I know that experiments like electron scattering can give the nuclear charge radius and proton scattering can give the nuclear matter radius. However, these experiments seem to first assume that the nucleus is spherical so as to calculate its radius. How do we know that the nucleus is spherical in the first place?
We have a variety of methods for detecting the fact that many nuclei are not spherical, and for measuring their deformations.
Classically a rotating rigid object has an energy given by $L^2/2I$, where $L$ is the angular momentum and $I$ is the moment of inertia. We also find that many nuclei have bands of energy levels with energies that go approximately like $L^2$ (or, usually more accurately, $L(L+1)$). Quantum mechanically, a sphere can't undergo this sort of collective rotation, because quantum mechanics can only describe motion as a change in the state of a system, and a sphere doesn't change when you rotate it. Therefore, when these bands are observed, the interpretation is that the nucleus cannot be spherical.
If you want to measure the deformation quantitatively, there is a variety of techniques. For nuclei that you can gather in macroscopic quantities, here are some techniques that can be used:
Coulomb excitation measures the transition quadrupole moment from the ground state to excited states. (And sometimes multiple Coulomb excitation is possible, so you get access to excited states as well.)
The nuclear hyperfine splitting depends on the static quadrupole moment of the ground state, if the spin is $\ge 1$.
Electron scattering can give information about deformation.
Most nuclides can't be produced in bulk quantities, so in most cases, a much easier technique is to measure the lifetimes of the excited states in a rotational band. If you think of the nucleus semiclassically as a rotating electrically charged ellipsoid, then the rate of radiation is proportional to the square of the quadrupole moment. For nuclei created in-beam in an accelerator experiment and studied through gamma-ray spectroscopy, the lifetime can often be inferred from the statistical distribution of the Doppler shifts of the recoiling nuclei, which are recoiling when they are formed by fusion and then slow down inside the target.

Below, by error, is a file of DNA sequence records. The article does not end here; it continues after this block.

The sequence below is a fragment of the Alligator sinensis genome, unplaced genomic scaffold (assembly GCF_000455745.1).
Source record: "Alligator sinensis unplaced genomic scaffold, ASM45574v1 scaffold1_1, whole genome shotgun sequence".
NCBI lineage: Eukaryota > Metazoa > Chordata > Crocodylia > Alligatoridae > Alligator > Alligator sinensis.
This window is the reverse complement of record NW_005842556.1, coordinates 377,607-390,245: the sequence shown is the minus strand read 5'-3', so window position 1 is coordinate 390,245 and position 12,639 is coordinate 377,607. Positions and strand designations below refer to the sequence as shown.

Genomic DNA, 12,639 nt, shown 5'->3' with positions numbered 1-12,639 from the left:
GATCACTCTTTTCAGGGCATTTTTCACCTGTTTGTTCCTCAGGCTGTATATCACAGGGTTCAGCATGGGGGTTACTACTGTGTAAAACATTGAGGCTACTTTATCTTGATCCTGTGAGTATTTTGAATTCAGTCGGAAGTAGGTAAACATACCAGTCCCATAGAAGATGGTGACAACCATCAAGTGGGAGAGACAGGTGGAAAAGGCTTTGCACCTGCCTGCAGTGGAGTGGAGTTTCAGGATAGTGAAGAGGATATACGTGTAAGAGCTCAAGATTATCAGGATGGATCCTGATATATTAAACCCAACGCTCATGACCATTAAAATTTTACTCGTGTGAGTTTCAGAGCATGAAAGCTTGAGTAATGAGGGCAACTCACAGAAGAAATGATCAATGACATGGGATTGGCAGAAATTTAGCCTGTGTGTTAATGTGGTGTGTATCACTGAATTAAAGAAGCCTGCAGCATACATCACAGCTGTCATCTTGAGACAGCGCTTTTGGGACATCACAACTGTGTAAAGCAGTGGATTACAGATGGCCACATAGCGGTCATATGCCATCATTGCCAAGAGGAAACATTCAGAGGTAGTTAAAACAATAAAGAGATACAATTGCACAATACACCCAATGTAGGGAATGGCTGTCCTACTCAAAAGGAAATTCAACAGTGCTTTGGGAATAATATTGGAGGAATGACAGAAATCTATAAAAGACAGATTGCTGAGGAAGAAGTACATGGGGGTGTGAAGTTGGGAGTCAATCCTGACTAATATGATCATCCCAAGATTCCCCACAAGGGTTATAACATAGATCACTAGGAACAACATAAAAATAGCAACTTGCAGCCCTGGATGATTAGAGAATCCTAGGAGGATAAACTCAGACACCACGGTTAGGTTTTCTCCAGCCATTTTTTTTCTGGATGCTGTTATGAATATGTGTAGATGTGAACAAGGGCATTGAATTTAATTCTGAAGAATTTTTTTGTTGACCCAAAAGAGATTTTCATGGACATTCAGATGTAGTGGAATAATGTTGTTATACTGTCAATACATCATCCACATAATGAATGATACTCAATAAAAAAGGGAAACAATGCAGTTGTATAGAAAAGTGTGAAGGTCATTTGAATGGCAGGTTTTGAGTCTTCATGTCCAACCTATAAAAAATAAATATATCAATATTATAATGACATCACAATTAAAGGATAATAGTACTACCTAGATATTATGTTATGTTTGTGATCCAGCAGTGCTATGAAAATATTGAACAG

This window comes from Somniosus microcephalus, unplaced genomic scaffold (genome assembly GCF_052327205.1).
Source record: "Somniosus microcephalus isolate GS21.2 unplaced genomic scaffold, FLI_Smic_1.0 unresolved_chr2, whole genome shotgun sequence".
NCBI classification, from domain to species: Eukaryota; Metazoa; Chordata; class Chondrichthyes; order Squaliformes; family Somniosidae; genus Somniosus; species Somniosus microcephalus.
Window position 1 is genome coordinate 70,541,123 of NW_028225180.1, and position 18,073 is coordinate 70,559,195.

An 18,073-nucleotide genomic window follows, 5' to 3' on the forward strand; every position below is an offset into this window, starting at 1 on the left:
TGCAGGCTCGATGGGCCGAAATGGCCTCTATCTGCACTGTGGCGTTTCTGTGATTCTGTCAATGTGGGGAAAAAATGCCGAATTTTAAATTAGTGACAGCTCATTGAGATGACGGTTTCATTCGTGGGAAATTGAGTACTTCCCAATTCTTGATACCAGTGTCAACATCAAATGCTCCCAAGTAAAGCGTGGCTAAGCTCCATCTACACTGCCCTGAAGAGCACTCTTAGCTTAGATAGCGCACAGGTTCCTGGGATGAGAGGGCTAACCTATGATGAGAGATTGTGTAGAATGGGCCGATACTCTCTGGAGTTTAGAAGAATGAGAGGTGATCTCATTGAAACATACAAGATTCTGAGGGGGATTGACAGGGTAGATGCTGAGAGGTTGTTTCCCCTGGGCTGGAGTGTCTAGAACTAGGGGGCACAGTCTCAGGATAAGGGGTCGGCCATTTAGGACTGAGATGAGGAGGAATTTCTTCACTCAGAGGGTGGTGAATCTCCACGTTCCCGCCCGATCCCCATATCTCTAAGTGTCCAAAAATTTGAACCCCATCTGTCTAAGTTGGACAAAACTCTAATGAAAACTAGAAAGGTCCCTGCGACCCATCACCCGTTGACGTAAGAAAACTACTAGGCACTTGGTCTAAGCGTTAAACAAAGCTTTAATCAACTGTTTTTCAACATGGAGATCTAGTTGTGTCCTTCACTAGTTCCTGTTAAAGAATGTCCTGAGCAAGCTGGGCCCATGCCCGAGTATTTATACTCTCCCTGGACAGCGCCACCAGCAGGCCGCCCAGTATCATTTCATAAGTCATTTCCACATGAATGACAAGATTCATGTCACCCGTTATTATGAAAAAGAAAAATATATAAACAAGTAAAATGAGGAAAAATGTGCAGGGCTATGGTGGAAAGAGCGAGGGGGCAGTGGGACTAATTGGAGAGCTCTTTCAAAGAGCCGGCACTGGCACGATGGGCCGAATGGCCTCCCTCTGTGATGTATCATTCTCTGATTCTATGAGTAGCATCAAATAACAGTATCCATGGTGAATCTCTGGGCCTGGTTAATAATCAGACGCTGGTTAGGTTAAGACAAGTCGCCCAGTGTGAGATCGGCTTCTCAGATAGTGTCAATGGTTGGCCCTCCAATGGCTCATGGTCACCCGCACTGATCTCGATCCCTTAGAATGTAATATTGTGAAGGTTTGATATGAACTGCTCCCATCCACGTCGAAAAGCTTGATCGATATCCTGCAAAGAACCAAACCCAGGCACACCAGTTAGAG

Sometimes one might know only the ground-state spin and parity. In many cases, this can be compared with theory to give a good idea of the deformation.
For a nucleus that is deformed, you might think that you could infer the shape by looking at the energy as a function of $L^2$ and getting the moment of inertia from the slope of the graph. This is a great method for molecules, but for nuclei it doesn't work very well, because there is a lot of model-dependence in the moment of inertia. Nuclei act like superfluids, so their moment of inertia is much smaller than the rigid-body value.
Most nuclei are either spheres or prolate ellipsoids, or unstable shapes that vibrate back and forth between such shapes. There are basically no known cases of stably oblate nuclei. Most prolate deformations are about as much as a chicken egg, but in some cases, e.g., fission isomers, the ratio of the lengths of the axes can be as much as 2 to 1. There is some evidence for pear shapes, but this is rare and most such cases are actually unstable shapes that vibrate between sphere and pear.
The measurements of quadrupole moments of nuclei can give an idea of the charge distribution of nuclei. It it generally assumed that the charge distribution corresponds well with the mass distribution. Very small quadrupole moments generally indicate spherical and near-spherical ground state shapes.
Quadrupole moments for excited energy states in nuclei can indicate the static charge distribution. Small moments along with moderately large first-excited energy levels ((> 800 keV) and equally-spaced higher levels generally indicate a vibration of the nucleus away from a basic spherical shape or the attachment of a single charged particle to a spherical core.
Large quadrupole moments along with low first-excited state energies (<300 keV), along with a gradually increasing spacing for higher energy levels generally indicate a rotation of a non-spherical charge distribution. The basic non-spherical static shapes are prolate (rugby ball shape) spinning about an axis $\perp$ to symmetry axis, and oblate ( circular cake shape) spinning about its symmetry axis. In motion, the prolate shape gives the effect of a smeared-out oblate shape, but the quadrupole moment is usually distinctly different.
An angular distribution of coulomb and coulomb-nuclear excitation scattering of alpha particles from nuclei can be used to extract quadrupole (and hexadecapole) moments. These can be used to infer static nuclear shapes.
Angular distribution of gamma rays in a 2nd-excited$\to$1st-excited$\to$ground state cascade can also be used to determine moments.
The data from scattering experiments fitted with form factors give the shapes.
The probability amplitude for a point-like scatterer is modified by a form factor, which takes into account the spatial extent and shape of the target.
These give the shapes of the nuclei.
The first experiments were electron scattering experiments on various nuclei.
The shapes are not just spherical, also discus shaped or other symmetric shapes, and recently even pear shaped (which leads to possible CP violation proposals).